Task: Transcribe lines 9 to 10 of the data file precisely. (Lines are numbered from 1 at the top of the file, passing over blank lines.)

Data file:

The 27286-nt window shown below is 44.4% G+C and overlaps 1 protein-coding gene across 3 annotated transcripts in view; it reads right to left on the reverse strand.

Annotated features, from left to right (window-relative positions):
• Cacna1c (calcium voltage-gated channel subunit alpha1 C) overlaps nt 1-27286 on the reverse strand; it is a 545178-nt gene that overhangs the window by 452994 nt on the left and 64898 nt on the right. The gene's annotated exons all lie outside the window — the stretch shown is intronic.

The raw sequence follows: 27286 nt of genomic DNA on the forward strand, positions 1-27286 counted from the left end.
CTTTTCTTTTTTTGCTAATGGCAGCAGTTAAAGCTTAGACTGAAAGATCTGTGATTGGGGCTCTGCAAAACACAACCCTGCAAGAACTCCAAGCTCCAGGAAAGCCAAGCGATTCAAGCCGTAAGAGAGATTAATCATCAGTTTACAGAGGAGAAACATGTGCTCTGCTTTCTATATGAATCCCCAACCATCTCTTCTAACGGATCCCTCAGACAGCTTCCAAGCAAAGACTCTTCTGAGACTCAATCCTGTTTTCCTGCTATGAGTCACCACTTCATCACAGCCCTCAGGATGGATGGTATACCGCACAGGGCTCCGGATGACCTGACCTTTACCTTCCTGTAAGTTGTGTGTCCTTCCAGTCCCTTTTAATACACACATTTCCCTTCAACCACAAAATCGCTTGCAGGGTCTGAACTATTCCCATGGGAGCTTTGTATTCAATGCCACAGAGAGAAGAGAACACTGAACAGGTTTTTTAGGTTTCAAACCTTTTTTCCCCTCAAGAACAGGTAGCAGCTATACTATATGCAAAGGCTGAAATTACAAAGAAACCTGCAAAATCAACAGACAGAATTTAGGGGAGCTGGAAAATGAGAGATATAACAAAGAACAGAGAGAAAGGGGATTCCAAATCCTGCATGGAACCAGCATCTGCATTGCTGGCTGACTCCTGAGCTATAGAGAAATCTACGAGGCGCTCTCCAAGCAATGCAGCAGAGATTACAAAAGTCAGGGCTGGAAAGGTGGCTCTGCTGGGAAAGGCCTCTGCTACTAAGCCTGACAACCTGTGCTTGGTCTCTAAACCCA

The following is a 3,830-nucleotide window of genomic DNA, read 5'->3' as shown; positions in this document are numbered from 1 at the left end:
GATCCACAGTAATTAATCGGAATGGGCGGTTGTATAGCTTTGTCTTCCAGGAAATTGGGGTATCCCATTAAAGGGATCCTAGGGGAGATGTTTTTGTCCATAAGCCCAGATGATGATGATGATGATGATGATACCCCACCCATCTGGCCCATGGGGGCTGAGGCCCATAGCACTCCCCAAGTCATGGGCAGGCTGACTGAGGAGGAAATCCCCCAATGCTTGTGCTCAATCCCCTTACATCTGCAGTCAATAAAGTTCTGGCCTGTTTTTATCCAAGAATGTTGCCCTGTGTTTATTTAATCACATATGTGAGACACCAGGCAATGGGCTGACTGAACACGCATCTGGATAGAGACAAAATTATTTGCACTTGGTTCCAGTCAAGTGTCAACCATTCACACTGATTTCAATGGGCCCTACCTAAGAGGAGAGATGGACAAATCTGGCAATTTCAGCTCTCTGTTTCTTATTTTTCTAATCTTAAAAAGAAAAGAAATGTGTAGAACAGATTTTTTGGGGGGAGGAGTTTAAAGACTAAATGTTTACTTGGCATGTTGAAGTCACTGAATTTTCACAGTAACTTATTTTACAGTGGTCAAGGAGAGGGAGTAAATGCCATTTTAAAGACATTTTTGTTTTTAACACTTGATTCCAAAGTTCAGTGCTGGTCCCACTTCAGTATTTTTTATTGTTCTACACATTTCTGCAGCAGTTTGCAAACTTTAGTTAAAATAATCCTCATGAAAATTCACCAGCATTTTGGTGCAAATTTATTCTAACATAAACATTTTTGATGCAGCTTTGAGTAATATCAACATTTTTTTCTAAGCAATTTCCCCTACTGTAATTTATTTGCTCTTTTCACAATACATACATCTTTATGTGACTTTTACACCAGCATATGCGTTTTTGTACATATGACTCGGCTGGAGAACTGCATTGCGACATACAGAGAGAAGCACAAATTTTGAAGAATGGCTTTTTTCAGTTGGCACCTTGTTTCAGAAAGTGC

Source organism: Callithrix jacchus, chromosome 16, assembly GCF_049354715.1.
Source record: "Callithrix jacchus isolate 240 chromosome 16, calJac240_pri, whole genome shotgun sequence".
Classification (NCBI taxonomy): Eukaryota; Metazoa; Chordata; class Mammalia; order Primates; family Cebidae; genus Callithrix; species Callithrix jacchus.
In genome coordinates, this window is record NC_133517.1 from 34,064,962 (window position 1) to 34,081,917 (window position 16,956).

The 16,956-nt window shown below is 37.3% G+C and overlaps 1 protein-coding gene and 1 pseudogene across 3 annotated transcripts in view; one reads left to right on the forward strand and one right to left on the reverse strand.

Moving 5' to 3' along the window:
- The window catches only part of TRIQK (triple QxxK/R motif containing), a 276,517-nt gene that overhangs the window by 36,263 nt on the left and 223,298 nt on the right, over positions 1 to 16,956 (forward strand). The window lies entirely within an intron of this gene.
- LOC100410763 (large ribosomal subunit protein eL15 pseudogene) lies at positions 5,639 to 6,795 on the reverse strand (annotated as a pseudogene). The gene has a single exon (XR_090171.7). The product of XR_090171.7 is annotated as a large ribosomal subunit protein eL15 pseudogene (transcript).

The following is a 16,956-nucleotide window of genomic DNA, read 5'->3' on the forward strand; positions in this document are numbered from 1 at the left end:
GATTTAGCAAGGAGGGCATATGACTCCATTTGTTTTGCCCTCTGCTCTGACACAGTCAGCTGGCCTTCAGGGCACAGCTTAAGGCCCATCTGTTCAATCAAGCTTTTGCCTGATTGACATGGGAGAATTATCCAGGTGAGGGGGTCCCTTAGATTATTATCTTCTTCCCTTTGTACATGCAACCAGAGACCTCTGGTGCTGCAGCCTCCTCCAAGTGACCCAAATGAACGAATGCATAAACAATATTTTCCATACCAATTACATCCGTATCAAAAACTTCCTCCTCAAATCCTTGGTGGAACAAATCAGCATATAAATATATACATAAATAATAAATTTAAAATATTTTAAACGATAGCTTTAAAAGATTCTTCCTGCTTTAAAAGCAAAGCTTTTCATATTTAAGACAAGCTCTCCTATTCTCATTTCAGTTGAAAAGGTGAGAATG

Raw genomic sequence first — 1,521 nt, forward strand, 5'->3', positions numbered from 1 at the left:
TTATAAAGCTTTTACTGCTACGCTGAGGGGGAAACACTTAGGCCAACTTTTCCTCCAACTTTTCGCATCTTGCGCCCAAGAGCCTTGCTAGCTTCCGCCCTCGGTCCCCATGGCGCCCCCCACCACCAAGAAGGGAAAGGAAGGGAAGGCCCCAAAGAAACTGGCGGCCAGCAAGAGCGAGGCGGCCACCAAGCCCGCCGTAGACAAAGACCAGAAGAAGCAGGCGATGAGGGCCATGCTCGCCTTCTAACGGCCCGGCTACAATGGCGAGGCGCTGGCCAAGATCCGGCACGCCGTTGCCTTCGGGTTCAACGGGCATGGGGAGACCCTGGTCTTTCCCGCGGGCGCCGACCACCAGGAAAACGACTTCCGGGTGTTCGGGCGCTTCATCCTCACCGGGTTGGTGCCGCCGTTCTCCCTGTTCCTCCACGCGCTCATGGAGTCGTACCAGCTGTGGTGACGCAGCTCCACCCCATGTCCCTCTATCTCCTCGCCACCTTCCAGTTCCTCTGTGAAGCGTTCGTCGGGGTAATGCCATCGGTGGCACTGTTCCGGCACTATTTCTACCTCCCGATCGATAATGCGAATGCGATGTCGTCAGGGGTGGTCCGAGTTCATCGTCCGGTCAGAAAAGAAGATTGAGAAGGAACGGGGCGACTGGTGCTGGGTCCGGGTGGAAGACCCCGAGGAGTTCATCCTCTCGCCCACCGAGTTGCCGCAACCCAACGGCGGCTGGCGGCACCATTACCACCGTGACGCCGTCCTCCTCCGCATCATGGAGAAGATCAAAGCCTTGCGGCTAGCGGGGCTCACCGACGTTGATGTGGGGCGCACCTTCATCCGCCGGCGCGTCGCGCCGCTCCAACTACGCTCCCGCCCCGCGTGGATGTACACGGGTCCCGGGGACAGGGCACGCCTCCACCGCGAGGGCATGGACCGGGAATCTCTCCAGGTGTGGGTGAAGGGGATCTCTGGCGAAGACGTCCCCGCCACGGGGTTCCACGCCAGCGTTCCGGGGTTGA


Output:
Source record: "Callithrix jacchus isolate 240 chromosome 16, calJac240_pri, whole genome shotgun sequence".
Classification (NCBI taxonomy): Eukaryota; Metazoa; Chordata; class Mammalia; order Primates; family Cebidae; genus Callithrix; species Callithrix jacchus.